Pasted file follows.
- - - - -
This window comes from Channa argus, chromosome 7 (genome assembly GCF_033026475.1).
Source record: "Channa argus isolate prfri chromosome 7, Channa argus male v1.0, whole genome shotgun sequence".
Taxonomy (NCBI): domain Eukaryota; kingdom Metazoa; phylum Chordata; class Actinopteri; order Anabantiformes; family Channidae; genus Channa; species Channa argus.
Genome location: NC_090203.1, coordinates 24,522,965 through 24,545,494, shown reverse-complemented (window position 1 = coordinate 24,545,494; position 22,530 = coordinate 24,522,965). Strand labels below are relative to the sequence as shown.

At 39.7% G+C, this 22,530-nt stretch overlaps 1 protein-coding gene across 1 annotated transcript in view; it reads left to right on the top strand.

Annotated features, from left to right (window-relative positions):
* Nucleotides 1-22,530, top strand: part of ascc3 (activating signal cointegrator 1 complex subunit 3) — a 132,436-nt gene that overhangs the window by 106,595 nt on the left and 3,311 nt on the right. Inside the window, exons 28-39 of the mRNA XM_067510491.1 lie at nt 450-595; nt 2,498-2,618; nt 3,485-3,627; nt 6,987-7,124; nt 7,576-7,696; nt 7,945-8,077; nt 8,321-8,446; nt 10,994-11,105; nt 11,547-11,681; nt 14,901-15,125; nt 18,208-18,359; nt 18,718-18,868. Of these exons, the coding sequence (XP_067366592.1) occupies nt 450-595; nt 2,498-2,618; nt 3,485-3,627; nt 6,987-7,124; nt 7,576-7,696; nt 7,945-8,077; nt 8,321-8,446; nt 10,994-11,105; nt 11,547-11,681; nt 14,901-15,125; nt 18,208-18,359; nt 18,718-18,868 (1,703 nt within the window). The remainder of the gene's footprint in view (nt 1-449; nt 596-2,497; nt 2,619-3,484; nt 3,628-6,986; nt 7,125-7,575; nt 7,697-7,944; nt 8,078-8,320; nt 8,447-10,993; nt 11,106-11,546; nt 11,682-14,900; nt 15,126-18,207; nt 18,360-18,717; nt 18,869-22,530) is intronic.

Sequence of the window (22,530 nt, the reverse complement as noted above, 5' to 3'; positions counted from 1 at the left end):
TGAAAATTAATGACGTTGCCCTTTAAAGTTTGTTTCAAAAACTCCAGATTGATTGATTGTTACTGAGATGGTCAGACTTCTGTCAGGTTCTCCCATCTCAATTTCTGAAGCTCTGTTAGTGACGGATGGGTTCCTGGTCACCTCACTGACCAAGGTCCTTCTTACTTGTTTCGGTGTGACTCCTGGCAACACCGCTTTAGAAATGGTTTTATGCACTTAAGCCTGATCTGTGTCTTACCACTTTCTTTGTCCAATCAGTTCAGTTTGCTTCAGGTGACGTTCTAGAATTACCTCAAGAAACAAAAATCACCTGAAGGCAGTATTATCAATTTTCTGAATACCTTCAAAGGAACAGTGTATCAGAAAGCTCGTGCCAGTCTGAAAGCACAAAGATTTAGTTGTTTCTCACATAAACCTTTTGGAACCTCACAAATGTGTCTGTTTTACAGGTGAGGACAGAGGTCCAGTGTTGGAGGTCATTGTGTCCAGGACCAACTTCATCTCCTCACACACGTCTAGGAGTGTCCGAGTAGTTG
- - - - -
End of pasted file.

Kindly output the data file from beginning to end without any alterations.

This window comes from Channa argus, chromosome 7 (genome assembly GCF_033026475.1).
Source record: "Channa argus isolate prfri chromosome 7, Channa argus male v1.0, whole genome shotgun sequence".
Taxonomy (NCBI): domain Eukaryota; kingdom Metazoa; phylum Chordata; class Actinopteri; order Anabantiformes; family Channidae; genus Channa; species Channa argus.
Genome location: NC_090203.1, coordinates 24,522,965 through 24,545,494, shown reverse-complemented (window position 1 = coordinate 24,545,494; position 22,530 = coordinate 24,522,965). Strand labels below are relative to the sequence as shown.

At 39.7% G+C, this 22,530-nt stretch overlaps 1 protein-coding gene across 1 annotated transcript in view; it reads left to right on the top strand.

Annotated features, from left to right (window-relative positions):
* Nucleotides 1-22,530, top strand: part of ascc3 (activating signal cointegrator 1 complex subunit 3) — a 132,436-nt gene that overhangs the window by 106,595 nt on the left and 3,311 nt on the right. Inside the window, exons 28-39 of the mRNA XM_067510491.1 lie at nt 450-595; nt 2,498-2,618; nt 3,485-3,627; nt 6,987-7,124; nt 7,576-7,696; nt 7,945-8,077; nt 8,321-8,446; nt 10,994-11,105; nt 11,547-11,681; nt 14,901-15,125; nt 18,208-18,359; nt 18,718-18,868. Of these exons, the coding sequence (XP_067366592.1) occupies nt 450-595; nt 2,498-2,618; nt 3,485-3,627; nt 6,987-7,124; nt 7,576-7,696; nt 7,945-8,077; nt 8,321-8,446; nt 10,994-11,105; nt 11,547-11,681; nt 14,901-15,125; nt 18,208-18,359; nt 18,718-18,868 (1,703 nt within the window). The remainder of the gene's footprint in view (nt 1-449; nt 596-2,497; nt 2,619-3,484; nt 3,628-6,986; nt 7,125-7,575; nt 7,697-7,944; nt 8,078-8,320; nt 8,447-10,993; nt 11,106-11,546; nt 11,682-14,900; nt 15,126-18,207; nt 18,360-18,717; nt 18,869-22,530) is intronic.

Sequence of the window (22,530 nt, the reverse complement as noted above, 5' to 3'; positions counted from 1 at the left end):
TGAAAATTAATGACGTTGCCCTTTAAAGTTTGTTTCAAAAACTCCAGATTGATTGATTGTTACTGAGATGGTCAGACTTCTGTCAGGTTCTCCCATCTCAATTTCTGAAGCTCTGTTAGTGACGGATGGGTTCCTGGTCACCTCACTGACCAAGGTCCTTCTTACTTGTTTCGGTGTGACTCCTGGCAACACCGCTTTAGAAATGGTTTTATGCACTTAAGCCTGATCTGTGTCTTACCACTTTCTTTGTCCAATCAGTTCAGTTTGCTTCAGGTGACGTTCTAGAATTACCTCAAGAAACAAAAATCACCTGAAGGCAGTATTATCAATTTTCTGAATACCTTCAAAGGAACAGTGTATCAGAAAGCTCGTGCCAGTCTGAAAGCACAAAGATTTAGTTGTTTCTCACATAAACCTTTTGGAACCTCACAAATGTGTCTGTTTTACAGGTGAGGACAGAGGTCCAGTGTTGGAGGTCATTGTGTCCAGGACCAACTTCATCTCCTCACACACGTCTAGGAGTGTCCGAGTAGTTG